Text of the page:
It can be seen that there was a noticeable effect due to the introduction of CNTs. An important portion of the impact energy W i m p was absorbed during the impact. Actually, this absorbed energy was the energy stored in the specimen during the elastic deformation and it was released in the form of recoverable elastic strain energy and dissipated energy. Moreover, the experimental behavior of the CNT-based nanocomposites also confirmed that an increase in absorbed energy was observed because of the increase in both elastic and dissipated energies. However, the greatest portion of the absorbed energy was stored and released as elastic strain energy ( E e l a s ) and only a small portion was dissipated energy ( E d i s s ) . This response indicated that neat epoxy showed more plastic deformation instead of elastic behavior, compared to samples with a different mass fraction of CNTs. Addition of CNTs improved the elastic behavior of composites and reduced their plastic deformation as it became more resilient. In fiber reinforced composites the matrix is responsible for the plasticity because of their ductile nature. However, when CNTs were added as nanofillers in the matrix epoxy the material became more rigid with an increase in its elastic properties and reduction in its plasticity. In addition, CNT-reinforced nanocomposites had higher energy dissipation performance because of the increase in micro cracks. The CNTs behave as barrier for any crack propagation. Thus, they stop the propagation of any crack initiation, which can result in significant micro cracks instead of fatal macro damage and could delay the final fracture. This showed that, even with small weight percentage such as 1%, CNTs could improve the energy absorption of the CFRP laminate composites and delay the final fracture. Figure 10 gives a summary of the obtained results.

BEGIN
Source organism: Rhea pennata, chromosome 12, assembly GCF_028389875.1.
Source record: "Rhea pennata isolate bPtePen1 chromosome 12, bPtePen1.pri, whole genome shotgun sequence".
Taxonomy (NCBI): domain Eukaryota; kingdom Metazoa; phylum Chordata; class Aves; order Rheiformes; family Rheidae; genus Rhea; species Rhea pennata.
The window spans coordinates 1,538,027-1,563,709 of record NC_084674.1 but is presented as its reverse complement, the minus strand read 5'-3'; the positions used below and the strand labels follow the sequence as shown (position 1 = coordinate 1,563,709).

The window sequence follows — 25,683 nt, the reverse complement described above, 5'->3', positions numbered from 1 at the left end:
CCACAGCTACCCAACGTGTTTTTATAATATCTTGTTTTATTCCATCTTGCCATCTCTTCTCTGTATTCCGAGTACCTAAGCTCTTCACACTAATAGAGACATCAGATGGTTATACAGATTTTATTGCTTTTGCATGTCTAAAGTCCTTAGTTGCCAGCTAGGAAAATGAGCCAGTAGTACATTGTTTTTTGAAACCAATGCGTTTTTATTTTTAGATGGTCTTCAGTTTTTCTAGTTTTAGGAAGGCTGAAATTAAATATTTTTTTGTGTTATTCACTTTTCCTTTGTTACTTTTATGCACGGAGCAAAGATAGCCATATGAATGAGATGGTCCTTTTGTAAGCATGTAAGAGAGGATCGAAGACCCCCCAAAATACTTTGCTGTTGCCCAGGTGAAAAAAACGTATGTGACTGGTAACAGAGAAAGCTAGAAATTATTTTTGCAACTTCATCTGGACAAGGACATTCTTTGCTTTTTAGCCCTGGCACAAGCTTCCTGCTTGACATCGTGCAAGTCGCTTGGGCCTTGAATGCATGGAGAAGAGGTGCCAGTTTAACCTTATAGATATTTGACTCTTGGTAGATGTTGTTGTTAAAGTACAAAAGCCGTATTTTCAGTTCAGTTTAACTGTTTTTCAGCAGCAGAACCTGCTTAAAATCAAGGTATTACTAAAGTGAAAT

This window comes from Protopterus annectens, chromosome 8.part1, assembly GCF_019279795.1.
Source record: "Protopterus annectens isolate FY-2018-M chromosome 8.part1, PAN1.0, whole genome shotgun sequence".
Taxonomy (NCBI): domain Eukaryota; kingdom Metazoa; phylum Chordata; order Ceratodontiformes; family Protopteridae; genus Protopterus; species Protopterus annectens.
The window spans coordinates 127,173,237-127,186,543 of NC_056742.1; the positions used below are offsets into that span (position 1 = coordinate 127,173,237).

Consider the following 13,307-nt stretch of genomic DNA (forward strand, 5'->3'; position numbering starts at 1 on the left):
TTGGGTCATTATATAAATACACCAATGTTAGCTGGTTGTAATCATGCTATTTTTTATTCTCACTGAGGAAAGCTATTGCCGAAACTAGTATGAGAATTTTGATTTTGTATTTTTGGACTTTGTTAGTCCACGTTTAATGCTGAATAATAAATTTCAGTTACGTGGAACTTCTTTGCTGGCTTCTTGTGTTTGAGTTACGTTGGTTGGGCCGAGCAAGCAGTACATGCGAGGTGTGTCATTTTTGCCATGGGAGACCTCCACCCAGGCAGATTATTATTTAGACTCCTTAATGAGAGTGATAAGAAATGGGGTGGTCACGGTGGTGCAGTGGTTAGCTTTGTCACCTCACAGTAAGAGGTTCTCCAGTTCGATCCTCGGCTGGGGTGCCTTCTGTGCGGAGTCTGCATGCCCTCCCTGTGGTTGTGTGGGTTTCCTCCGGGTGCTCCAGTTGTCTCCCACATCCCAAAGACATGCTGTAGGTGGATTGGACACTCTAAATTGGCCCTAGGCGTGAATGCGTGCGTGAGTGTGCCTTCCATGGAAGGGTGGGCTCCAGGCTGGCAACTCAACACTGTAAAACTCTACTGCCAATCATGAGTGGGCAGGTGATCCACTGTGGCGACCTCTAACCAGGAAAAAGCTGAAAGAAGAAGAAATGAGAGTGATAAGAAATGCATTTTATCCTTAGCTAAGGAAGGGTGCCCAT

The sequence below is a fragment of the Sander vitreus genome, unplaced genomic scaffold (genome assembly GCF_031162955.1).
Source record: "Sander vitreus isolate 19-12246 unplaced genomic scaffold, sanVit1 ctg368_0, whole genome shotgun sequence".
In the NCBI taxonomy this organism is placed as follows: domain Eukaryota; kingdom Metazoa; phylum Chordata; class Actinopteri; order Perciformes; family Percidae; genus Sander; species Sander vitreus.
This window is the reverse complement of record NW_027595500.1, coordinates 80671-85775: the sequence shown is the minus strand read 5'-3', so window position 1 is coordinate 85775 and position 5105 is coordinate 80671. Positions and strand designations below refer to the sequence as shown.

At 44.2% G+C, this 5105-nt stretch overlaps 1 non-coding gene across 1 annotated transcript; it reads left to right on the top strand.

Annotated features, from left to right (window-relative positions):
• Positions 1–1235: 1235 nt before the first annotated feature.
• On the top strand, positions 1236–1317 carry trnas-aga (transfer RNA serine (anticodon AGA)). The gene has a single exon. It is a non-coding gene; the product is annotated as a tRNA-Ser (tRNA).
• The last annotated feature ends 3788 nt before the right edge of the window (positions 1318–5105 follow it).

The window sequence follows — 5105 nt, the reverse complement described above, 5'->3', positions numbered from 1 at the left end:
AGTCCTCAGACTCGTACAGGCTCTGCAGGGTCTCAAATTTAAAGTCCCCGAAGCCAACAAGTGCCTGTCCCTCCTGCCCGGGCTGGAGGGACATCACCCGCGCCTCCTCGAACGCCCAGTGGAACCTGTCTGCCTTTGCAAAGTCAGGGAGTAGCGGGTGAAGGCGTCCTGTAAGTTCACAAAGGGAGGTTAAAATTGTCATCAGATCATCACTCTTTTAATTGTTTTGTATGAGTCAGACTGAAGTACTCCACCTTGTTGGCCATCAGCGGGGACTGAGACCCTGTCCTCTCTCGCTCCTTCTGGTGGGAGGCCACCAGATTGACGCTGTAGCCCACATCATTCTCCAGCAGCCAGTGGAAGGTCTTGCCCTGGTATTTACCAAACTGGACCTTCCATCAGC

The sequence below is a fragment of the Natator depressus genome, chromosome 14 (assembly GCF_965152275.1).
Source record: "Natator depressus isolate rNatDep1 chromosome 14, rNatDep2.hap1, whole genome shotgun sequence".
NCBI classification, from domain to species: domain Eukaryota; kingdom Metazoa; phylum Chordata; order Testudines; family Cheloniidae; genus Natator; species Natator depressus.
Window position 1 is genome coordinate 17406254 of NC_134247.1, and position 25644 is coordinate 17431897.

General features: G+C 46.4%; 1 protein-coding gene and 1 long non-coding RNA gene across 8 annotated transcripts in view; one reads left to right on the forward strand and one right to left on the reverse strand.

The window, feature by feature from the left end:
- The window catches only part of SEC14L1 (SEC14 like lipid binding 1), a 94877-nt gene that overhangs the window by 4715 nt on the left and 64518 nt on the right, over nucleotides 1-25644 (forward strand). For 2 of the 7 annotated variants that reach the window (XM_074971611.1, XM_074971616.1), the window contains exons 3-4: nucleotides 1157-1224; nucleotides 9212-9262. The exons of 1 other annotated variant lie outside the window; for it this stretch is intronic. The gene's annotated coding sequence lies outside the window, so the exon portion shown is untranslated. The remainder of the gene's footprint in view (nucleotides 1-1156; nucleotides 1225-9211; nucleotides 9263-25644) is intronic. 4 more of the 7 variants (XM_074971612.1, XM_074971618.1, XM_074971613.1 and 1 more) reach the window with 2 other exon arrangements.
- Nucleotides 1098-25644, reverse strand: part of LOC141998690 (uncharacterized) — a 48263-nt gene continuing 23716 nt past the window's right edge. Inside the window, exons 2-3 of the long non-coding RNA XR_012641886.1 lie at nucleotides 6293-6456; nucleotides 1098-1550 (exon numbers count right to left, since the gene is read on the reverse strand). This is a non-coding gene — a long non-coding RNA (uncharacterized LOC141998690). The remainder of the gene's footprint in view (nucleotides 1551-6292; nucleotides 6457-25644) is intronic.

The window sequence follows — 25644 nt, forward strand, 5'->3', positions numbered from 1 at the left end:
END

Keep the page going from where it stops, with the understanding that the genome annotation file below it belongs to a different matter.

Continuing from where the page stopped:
The energy dissipation caused in a nanocomposite during out-of-plane compressive loading was calculated by taking the area under the curve of the absorbed energy profiles for each specimen. Results revealed that there was an increase in dissipated energy as the wt.% of CNTs increased. The plausible scenario for the augmentation of the energy dissipation was the sliding phenomenon at the interface between CNTs and polymer matrix. Low mass density of CNTs and exceptionally large contact area at the interface between CNTs and matrix caused the frictional sliding at the CNT-CNT and CNT-matrix interfaces which could be the main cause of the increase in energy dissipation with minimal weight penalty [47]. Moreover, this sliding between the matrix and the CNTs could enhance the structural damping of the material. Recent studies of polymer material reinforced with nanofillers have also demonstrated that integrating nanofillers in the polymer matrix increased the damping of composite structures more efficiently [48].
Another method for augmenting the frictional energy dissipation is by boosting the weight fraction of CNTs in the composite; Figure 11.